- purchasers reasonably can expect the active participant’s efforts to result in capital appreciation of the token
- the offering is to users or broadly to both users and non-users
- holders are able to use to the token for its intended functionality, etc.
In between those official reports, William Hinman, Director in the SEC Division of Corporation Finance, made remarks in June 2018 at the Yahoo Finance All Markets Summit: Crypto unofficially suggesting that certain token offerings that may have started out as a securities offering could become sufficiently decentralized so that no entity, person, or group provides essential managerial or entrepreneurial efforts (e.g., controls the network’s existence, development or, essentially, its profit potential). Most interestingly, Director Hinman also remarked that a disclosure regime, like universe of the U.S. securities law, serves to provide a purchaser of securities with information (background, financing, plans, financial stake and so forth) so that the purchaser can make an informed decision prior to purchasing a security. Furthermore, Director Hinman opines that as a network becomes truly decentralized, the ability to identify an issuer or promoter to make the requisite disclosures becomes difficult, and less meaningful. In other words, there’s little value in having a decentralized network and associated token be subject to a securities law disclosure regime.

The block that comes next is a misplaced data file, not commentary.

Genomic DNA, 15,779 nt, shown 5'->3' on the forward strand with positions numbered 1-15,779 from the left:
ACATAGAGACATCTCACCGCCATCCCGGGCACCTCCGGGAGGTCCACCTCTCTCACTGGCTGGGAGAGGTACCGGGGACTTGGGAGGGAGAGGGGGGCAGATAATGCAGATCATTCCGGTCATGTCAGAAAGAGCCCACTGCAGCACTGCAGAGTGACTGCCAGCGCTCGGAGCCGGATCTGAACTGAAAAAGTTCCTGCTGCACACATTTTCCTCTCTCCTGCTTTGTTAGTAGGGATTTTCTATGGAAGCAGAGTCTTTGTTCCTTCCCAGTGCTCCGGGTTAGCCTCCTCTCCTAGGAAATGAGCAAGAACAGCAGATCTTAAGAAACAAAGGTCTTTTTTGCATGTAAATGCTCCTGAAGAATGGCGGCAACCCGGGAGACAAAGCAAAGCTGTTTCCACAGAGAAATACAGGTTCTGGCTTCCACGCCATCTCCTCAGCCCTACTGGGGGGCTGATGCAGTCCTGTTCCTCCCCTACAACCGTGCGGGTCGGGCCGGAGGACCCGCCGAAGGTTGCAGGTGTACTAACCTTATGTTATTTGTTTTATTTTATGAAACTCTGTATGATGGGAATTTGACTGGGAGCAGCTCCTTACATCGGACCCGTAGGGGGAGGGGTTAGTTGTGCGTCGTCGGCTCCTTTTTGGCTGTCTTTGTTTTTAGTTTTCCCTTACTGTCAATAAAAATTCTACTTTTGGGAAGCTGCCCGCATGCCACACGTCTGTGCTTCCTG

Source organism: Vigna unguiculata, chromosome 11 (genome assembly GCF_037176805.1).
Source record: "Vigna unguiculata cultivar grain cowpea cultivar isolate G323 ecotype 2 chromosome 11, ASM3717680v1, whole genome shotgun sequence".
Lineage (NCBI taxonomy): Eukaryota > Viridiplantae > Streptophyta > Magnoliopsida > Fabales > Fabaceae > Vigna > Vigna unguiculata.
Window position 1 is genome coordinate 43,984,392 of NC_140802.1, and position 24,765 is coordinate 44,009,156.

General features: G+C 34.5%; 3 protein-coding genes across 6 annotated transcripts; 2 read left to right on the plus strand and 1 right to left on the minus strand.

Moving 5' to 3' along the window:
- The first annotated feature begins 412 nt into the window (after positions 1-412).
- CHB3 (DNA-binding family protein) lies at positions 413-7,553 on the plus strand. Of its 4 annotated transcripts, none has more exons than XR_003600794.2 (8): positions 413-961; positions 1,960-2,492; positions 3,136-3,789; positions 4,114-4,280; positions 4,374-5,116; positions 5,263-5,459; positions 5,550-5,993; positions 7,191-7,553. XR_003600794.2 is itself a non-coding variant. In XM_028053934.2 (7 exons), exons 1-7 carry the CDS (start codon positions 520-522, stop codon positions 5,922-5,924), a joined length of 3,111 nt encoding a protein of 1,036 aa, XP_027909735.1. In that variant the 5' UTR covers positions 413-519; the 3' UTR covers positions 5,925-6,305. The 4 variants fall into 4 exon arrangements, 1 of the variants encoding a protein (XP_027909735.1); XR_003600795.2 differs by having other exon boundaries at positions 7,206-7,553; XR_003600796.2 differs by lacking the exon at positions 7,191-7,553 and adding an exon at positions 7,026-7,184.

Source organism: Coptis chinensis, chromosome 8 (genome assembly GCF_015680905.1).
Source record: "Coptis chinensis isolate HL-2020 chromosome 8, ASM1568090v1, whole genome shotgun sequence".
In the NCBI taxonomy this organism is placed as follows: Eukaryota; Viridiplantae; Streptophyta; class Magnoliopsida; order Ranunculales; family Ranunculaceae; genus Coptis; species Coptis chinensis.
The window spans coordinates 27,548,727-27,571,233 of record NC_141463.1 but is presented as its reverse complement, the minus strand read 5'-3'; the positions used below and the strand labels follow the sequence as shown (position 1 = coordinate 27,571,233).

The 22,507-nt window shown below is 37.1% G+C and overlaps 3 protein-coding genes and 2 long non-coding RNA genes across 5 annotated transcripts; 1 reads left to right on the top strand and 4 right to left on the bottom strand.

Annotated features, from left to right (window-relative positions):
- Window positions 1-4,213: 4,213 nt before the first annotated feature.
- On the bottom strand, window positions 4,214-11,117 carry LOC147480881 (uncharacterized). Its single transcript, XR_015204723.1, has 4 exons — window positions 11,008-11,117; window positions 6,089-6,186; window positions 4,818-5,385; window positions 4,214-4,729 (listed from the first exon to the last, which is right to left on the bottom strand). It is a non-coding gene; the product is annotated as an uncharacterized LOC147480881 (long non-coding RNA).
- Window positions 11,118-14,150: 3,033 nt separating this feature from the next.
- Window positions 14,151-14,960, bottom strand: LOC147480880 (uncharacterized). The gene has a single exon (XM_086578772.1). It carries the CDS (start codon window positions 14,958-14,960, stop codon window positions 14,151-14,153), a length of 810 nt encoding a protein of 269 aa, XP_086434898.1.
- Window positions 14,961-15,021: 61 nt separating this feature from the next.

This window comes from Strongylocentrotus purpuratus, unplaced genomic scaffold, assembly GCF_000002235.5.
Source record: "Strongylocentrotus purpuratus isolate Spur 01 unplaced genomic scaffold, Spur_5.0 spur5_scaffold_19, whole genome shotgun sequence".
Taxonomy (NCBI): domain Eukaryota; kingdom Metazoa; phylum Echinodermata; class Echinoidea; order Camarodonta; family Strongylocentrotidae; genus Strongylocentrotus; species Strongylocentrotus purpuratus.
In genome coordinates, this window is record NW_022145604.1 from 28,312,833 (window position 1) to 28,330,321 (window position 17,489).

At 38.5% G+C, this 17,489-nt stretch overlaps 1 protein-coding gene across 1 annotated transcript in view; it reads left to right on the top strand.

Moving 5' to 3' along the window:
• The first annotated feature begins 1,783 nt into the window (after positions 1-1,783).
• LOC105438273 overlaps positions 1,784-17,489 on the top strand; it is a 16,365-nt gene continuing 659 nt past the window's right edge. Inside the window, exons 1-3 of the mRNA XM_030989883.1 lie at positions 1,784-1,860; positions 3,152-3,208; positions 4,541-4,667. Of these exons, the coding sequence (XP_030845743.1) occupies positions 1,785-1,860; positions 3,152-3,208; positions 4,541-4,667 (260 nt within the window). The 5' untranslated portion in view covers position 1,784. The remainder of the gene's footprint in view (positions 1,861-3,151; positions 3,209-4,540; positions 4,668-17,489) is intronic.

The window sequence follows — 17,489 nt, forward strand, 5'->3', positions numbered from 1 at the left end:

Also, in February 2018, the Chairman of the SEC Jay Clayton testified before the U.S. Senate Committee on Banking, Housing, and Urban Affairs on the roles of the SEC and the CFTC on virtual currencies. Chairman Clayton testified that the mission of the SEC is to protect investors, maintain fair, orderly and efficient markets and facilitate capital formation. In that role, Chairman Clayton stated that, “determining what falls within the ambit of a securities offer and sale is a facts-and-circumstances analysis, utilizing a principles-based framework that has served American companies and American investors well through periods of innovation and change for over 80 years.” Chairman Clayton also stated that he had yet to see an ICO that wasn’t a securities offering and emphasized the protection of “Main Street investors.”
Enforcement Actions and Non-Actions
Several ICO enforcement actions occurred in parallel with the SEC guidance cited above. Most of these were obvious securities offerings due to the amount of control exerted by the sponsors both before and after the related token offerings, or the fact that the networks supposedly supporting the tokens were non-functioning or required essential managerial and entrepreneurial effort by the sponsor.